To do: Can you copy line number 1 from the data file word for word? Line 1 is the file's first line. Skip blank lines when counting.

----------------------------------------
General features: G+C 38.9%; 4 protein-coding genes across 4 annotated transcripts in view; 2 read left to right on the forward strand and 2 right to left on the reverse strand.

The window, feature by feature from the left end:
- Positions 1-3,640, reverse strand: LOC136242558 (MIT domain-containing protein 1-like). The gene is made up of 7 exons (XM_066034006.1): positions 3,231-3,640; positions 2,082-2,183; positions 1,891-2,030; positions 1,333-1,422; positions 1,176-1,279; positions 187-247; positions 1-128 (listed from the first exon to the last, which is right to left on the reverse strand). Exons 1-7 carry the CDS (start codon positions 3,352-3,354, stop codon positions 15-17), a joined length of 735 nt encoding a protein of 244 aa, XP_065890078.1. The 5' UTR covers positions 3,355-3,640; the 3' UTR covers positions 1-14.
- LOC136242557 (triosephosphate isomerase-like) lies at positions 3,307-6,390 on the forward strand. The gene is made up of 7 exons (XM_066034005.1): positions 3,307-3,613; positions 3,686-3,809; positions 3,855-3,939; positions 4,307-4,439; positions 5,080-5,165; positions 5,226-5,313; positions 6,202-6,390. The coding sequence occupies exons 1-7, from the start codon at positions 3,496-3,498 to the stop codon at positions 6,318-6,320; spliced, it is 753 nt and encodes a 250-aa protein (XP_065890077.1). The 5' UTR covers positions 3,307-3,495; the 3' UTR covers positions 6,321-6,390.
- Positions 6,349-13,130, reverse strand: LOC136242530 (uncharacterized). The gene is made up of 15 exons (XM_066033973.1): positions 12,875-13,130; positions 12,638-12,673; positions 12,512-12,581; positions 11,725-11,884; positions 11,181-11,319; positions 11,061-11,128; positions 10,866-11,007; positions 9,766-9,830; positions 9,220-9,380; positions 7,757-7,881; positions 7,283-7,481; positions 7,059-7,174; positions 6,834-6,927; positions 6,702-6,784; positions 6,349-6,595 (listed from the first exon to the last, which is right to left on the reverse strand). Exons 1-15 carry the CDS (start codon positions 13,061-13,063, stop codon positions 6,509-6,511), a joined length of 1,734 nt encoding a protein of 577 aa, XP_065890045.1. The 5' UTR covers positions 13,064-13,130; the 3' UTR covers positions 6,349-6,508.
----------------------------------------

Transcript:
General features: G+C 38.9%; 4 protein-coding genes across 4 annotated transcripts in view; 2 read left to right on the forward strand and 2 right to left on the reverse strand.